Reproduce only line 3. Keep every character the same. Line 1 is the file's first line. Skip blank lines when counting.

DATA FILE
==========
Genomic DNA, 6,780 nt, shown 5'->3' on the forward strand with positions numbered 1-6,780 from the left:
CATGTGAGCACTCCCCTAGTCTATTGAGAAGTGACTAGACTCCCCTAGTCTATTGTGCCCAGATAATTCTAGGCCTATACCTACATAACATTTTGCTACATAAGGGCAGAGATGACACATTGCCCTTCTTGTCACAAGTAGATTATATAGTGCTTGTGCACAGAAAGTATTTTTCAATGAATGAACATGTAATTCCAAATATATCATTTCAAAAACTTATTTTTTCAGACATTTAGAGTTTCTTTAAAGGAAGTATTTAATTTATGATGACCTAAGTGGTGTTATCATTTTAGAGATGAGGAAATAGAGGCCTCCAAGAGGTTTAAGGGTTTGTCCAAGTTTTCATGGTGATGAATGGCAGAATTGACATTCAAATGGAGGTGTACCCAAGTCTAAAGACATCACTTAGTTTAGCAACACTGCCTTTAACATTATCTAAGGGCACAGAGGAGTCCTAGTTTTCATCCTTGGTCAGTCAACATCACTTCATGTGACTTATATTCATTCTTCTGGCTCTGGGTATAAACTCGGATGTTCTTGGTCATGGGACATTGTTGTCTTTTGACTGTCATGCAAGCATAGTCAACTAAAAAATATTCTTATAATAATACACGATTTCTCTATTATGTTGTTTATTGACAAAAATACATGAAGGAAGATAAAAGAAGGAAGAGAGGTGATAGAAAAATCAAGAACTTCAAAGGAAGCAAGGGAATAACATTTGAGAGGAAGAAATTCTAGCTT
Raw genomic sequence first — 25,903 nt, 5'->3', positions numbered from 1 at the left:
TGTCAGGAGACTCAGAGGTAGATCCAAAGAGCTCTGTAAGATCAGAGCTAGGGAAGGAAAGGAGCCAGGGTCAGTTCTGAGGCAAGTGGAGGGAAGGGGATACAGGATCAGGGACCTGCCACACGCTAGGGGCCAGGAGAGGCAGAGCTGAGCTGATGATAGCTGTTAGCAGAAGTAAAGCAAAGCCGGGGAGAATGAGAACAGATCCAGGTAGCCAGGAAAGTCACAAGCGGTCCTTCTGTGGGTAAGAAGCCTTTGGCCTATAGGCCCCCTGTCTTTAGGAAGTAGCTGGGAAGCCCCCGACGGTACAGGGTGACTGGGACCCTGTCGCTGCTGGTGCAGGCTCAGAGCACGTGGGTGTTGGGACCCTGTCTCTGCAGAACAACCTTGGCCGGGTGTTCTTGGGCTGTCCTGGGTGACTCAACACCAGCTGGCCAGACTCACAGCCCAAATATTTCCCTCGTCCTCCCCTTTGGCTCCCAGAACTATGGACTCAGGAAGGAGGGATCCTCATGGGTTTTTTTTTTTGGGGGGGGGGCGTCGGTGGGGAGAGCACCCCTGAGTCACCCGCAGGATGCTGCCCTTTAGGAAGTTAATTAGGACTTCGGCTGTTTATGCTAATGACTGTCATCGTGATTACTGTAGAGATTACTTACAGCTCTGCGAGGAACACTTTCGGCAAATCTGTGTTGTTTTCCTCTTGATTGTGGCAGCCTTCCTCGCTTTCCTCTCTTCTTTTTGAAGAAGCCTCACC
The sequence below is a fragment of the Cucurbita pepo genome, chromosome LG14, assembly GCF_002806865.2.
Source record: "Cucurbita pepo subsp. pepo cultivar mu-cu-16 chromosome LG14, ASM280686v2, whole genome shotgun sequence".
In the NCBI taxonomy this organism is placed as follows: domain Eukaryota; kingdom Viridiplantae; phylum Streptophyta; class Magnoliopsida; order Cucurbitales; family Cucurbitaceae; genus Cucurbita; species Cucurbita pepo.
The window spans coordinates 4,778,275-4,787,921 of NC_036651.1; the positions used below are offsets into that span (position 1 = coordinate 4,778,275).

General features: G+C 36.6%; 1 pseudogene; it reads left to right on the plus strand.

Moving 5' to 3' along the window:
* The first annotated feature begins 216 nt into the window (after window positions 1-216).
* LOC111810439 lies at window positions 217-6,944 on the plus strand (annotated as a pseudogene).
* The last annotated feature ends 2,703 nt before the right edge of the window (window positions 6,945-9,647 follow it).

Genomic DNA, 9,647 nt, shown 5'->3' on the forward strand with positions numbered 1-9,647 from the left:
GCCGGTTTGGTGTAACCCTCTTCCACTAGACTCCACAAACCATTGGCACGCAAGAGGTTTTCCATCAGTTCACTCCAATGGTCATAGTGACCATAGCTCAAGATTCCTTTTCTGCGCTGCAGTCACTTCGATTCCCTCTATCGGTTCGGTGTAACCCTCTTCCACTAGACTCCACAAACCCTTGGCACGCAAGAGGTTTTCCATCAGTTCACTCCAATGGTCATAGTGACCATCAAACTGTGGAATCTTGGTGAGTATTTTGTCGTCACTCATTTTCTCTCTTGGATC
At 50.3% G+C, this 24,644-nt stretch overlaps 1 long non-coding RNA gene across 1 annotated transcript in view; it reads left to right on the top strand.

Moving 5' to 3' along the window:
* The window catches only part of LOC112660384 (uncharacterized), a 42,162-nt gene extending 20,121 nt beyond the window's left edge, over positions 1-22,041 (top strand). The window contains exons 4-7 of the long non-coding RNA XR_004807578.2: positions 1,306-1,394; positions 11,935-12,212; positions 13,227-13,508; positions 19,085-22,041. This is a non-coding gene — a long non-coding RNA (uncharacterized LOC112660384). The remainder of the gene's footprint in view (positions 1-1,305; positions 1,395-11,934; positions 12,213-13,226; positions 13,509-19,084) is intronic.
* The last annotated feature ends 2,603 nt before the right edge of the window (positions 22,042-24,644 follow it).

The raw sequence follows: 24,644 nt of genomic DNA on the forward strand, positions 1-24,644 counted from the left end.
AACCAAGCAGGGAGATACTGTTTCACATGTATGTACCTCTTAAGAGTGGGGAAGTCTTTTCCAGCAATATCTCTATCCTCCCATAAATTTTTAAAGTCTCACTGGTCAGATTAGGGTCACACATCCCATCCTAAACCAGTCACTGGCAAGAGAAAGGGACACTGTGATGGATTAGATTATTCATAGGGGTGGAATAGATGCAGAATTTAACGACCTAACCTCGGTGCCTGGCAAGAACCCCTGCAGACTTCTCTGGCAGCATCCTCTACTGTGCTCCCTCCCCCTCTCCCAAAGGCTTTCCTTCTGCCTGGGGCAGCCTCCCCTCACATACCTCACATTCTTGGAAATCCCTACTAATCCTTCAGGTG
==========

Raw genomic sequence first — 25,903 nt, 5'->3', positions numbered from 1 at the left: